The current inspection system could be largely dismantled under proposals being considered by the Government and its Office for Standards in Education.
Right-wing educationists, who include Edward Lister, leader of the Conservative borough of Wandsworth in south London, are calling for cheaper, "light-touch" inspections which concentrate on schools causing concern.
Gillian Shephard, the Education and Employment Secretary, has already announced that inspections are under review.
OFSTED is known to be looking at the widely-touted possibility of less frequent inspections, and will be producing a report for the Government by the end of the month. This week it said that a more narrowly focused system with briefer checks for most schools is also under consideration. OFSTED has found the initial four-year timetable for visiting every school difficult to implement.
In a letter to The Times this week, Mr Lister says the current system is "inexcusably expensive and takes no account of the differences between schools". The backbone of the system, he believes, should be a concise annual review carried out locally under national rules. The current OFSTED model, he writes, "should be reserved for those schools where a major investigative inquiry is necessary".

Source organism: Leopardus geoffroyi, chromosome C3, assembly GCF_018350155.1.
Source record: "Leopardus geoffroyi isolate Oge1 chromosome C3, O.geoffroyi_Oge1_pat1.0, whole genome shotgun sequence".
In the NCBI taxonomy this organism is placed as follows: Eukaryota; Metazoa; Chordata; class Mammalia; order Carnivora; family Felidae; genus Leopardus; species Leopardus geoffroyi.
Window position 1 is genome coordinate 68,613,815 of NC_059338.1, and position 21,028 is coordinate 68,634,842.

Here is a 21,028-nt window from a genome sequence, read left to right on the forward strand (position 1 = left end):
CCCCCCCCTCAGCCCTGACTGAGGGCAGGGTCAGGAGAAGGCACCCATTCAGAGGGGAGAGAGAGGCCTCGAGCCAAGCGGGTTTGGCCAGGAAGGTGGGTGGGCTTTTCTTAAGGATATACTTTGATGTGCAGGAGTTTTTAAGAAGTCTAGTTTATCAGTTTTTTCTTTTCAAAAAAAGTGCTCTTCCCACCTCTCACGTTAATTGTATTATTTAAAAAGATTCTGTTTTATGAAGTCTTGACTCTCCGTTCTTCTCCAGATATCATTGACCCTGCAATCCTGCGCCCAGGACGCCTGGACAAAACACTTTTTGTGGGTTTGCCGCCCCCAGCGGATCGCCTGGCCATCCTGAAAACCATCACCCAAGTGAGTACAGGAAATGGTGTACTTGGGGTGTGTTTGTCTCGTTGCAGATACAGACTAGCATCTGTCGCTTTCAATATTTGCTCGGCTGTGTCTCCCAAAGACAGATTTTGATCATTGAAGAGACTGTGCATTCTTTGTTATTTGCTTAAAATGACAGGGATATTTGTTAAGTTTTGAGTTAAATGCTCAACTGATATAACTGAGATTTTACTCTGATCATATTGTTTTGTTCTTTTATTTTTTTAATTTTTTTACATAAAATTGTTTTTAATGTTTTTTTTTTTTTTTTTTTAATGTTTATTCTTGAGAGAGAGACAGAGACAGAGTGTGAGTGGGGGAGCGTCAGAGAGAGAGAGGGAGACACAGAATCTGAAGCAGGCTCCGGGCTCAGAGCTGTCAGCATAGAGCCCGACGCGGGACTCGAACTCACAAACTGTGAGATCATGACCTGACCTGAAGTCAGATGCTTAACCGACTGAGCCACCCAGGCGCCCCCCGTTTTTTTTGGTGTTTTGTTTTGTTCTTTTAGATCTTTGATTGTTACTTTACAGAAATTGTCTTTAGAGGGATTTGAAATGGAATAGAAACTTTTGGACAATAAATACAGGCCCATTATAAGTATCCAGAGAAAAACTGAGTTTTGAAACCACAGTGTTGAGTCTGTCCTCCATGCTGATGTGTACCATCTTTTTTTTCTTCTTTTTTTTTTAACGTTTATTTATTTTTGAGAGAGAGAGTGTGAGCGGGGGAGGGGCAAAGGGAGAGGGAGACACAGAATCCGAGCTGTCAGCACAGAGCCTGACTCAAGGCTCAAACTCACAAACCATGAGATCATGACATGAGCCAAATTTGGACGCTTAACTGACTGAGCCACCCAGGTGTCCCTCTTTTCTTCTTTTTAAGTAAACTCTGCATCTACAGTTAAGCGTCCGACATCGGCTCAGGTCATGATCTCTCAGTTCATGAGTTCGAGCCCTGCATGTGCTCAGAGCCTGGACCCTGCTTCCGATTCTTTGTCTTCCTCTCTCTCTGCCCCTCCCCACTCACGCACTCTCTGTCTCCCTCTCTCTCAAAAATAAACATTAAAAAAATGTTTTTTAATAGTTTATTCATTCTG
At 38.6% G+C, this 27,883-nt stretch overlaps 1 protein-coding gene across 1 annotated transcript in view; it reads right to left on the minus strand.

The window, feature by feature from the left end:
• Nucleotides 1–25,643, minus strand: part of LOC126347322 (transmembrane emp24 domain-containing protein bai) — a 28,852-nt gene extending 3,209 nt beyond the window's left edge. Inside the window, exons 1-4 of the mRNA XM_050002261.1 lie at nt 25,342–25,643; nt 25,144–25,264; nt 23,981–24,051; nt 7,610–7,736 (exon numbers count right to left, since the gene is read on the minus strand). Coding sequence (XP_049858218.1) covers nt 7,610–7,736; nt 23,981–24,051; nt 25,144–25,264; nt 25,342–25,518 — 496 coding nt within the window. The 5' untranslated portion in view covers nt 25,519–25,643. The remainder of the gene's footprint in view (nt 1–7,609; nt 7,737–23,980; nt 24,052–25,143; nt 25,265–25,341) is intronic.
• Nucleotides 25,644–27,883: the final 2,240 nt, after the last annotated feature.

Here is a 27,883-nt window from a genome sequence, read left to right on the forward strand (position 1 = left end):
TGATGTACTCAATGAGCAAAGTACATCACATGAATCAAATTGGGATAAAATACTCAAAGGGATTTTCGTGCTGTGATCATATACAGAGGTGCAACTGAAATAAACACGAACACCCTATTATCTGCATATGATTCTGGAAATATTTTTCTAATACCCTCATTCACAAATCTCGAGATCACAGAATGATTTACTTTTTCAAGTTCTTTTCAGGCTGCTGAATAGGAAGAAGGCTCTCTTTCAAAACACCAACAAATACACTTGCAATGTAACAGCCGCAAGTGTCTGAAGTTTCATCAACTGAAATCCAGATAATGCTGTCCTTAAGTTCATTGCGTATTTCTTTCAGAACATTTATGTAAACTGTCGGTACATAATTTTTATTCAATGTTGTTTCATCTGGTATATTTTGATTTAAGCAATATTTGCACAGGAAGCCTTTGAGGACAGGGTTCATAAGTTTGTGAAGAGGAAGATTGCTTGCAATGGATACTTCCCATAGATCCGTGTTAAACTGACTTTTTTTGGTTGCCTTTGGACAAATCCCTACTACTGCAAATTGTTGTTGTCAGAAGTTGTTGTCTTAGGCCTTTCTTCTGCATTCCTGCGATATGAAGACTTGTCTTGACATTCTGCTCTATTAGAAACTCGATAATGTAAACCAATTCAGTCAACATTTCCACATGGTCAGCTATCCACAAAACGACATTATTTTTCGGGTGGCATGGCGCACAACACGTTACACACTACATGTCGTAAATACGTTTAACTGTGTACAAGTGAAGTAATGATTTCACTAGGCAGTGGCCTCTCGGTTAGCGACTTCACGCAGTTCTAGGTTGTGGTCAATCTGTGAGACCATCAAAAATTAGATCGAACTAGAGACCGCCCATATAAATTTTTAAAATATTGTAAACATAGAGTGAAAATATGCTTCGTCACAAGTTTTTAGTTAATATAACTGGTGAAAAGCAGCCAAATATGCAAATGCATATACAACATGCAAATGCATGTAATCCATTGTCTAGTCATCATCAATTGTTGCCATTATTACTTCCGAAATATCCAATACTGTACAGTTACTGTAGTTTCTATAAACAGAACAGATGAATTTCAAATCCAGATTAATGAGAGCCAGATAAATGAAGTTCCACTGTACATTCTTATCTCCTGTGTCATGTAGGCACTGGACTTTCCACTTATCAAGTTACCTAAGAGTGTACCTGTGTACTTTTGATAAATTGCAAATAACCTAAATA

Dr John Marks, a member of the School Curriculum and Assessment Authority, said: "There's something to be said for the kind of national survey which OFSTED is carrying out, but whether you continue with that beyond the first four years is another question. We should have another think." He said that schools should be inspected in a more straightforward way at much shorter notice. "It should be an inspection of schools as they are, rather than as they are after six months of frantic reorganisation and preparation."
Dr Sheila Lawlor, director of the new right-wing think-tank Politeia, said: "I have been concerned that the mode of inspection is too bureaucratic. Are there not easier and simpler measures of whether a school is doing its job? When a school is plainly doing very well, do we really need to send in a bulldozer?" Alan Parker, education officer with the Labour-dominated Association of Metropolitan Authorities, warned against undermining the idea of regular inspections. "There's possibly a case for streamlining the routine, but in that case, we believe it would be safer if local authorities kept an eye on schools in the interim."